Report: Trump Team Weighs Trying to Block '60 Minutes' Stormy Interview

BuzzFeed is reporting that lawyers for President Donald Trump are contemplating trying to stop 60 Minutes from airing an interview with adult film actress Stormy Daniels about her alleged affair with Trump.

Daniels signed a nondisclosure agreement and received a settlement but is challenging its validity.

Daniels' attorney, Michael Avenatti, tweeted the story Monday (March 12):

Trump Lawyers Are Considering A Challenge To "60 Minutes" Airing Of A Stormy Daniels Interview via @chrisgeidner

— Michael Avenatti (@MichaelAvenatti) March 11, 2018

The story alleges that attorneys "associated with" the President are planning to file an injunction to prevent waht the story said was the planned March 18 airing of the interview, conducted by Anderson Cooper.

A CBS spokserson had no comment on the interview or its status, but after Avenatti let the cat out of the bag by tweeting a picture of Daniels with Cooper, CBS did confirm it had indeed done the interview, though it only said it would air in the upcoming weeks and provided no date for the broadcast.

Trump has threatened to file suits in the past without following through, as BuzzFeed pointed out.

Geroge Washington University law professor John Banzhaf said there is high-profile precedent for such an injunction threat against CBS’s 60 Minutes. He cited the time CBS’s initial decision not to air an interview with former tobacco exec and high-profile whistle-blower Jeffery Wigand given a non-disclosure agreement he had signed with his sployer, Brown & Williamson. Banzhaf was instrumental in getting cigarette ads off broadcast TV.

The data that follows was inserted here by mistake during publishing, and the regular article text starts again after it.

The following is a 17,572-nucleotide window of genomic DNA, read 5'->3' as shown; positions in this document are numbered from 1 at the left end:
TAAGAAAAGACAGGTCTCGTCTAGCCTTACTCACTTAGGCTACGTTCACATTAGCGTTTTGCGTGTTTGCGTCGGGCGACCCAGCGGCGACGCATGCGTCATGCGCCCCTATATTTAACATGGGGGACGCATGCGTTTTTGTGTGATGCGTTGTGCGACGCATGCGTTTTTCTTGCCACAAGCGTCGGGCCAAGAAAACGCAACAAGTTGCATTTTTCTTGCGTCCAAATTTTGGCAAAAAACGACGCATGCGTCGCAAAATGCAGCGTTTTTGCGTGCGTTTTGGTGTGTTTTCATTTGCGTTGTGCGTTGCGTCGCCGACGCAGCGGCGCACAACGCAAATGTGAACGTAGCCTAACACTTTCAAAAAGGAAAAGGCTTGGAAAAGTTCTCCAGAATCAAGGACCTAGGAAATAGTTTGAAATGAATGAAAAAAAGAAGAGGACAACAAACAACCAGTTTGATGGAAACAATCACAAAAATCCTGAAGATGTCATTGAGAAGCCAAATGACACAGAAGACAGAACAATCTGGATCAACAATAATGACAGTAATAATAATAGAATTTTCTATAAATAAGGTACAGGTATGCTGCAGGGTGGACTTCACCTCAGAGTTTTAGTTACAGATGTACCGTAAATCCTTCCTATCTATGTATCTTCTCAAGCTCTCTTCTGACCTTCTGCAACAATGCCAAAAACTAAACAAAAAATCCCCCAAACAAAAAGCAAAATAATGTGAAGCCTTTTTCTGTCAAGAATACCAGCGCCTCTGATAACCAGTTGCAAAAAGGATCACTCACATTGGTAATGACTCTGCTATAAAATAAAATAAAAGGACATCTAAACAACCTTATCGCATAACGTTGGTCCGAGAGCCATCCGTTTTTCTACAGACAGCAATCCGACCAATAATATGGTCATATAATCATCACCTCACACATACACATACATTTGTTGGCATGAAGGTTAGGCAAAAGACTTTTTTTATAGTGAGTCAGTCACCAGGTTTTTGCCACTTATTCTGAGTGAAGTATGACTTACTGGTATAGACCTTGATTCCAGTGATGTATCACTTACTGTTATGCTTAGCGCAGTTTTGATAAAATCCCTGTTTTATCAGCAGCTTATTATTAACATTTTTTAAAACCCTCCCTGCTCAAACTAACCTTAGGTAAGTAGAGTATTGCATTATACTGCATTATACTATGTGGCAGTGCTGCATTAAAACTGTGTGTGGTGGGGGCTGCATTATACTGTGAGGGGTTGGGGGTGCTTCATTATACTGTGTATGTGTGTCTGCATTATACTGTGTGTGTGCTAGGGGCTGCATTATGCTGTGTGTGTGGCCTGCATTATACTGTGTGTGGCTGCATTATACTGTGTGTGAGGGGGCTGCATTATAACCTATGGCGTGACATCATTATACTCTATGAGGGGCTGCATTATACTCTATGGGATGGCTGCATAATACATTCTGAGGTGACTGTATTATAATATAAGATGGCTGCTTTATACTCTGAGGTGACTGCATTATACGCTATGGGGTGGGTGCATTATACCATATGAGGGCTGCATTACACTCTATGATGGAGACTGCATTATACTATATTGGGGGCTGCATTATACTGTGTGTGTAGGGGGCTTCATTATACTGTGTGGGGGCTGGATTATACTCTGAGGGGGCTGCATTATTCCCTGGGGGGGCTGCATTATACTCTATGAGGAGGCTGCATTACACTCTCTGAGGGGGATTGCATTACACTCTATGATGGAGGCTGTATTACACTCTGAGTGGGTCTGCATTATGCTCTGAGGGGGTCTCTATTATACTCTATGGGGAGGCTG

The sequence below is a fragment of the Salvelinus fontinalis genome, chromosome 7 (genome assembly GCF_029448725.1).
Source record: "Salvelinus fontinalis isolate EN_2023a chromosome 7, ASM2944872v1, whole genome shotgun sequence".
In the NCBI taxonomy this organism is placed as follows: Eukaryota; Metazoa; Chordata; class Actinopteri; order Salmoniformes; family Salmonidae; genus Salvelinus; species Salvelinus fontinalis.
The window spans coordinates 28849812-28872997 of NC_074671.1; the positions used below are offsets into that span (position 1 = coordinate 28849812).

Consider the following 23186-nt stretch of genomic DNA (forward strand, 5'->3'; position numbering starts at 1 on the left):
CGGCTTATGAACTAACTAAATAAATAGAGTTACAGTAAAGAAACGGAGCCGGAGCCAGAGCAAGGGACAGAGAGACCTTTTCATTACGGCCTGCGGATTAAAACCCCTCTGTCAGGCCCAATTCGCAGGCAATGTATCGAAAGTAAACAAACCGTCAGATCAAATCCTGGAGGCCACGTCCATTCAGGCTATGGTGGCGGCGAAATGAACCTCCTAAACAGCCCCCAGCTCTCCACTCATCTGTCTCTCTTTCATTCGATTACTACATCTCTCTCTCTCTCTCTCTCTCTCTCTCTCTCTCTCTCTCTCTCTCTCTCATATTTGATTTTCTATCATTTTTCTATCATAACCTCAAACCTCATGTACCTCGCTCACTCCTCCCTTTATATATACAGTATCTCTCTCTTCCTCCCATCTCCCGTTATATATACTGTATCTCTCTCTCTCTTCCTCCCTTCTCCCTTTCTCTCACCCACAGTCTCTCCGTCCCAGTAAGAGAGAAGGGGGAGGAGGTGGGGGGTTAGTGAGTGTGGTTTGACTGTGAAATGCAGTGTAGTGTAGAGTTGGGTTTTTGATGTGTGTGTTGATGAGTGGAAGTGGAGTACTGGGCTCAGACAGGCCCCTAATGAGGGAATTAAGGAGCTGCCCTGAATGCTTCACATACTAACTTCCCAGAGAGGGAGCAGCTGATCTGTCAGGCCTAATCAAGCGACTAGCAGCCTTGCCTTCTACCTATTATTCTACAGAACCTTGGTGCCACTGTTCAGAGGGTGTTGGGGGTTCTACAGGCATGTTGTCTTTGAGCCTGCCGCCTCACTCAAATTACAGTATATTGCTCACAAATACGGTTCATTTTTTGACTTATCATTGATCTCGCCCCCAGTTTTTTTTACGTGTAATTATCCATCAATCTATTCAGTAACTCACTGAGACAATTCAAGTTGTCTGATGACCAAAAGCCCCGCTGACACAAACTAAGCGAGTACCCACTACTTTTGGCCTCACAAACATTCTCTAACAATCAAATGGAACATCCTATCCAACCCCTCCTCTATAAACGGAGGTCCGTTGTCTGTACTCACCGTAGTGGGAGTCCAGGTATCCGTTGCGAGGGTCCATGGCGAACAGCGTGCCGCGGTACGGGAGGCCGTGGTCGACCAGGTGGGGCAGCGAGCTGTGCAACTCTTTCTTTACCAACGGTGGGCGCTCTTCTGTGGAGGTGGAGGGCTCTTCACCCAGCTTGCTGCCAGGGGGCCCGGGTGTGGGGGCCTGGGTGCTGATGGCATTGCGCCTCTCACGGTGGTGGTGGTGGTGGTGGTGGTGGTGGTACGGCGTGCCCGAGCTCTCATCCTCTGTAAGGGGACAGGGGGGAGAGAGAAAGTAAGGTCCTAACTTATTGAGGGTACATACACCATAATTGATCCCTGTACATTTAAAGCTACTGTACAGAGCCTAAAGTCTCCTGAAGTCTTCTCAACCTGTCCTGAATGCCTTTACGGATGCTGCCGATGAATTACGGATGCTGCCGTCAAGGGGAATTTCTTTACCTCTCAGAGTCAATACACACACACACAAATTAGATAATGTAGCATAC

CBS News, in reporting on that decision not to air the interview in 1995 -- it ultimately aired the next year -- conceded it had been "temporarily quashed" by CBS corporate executives, a decision by the CBS legal department, for fear of a multi-billion lawsuit. 60 Minutes executive producer Jeffrey Fager -- at the time executive producer of CBS Evening News -- calls it a low point in the network's history and a decision made "under incredible pressure from the corporation."

A CBS spokesperson was unavailable for comment at press time on the status of the broadcast.

John Eggerton

Contributing editor John Eggerton has been an editor and/or writer on media regulation, legislation and policy for over four decades, including covering the FCC, FTC, Congress, the major media trade associations, and the federal courts. In addition to Multichannel News and Broadcasting + Cable, his work has appeared in Radio World, TV Technology, TV Fax, This Week in Consumer Electronics, Variety and the Encyclopedia Britannica.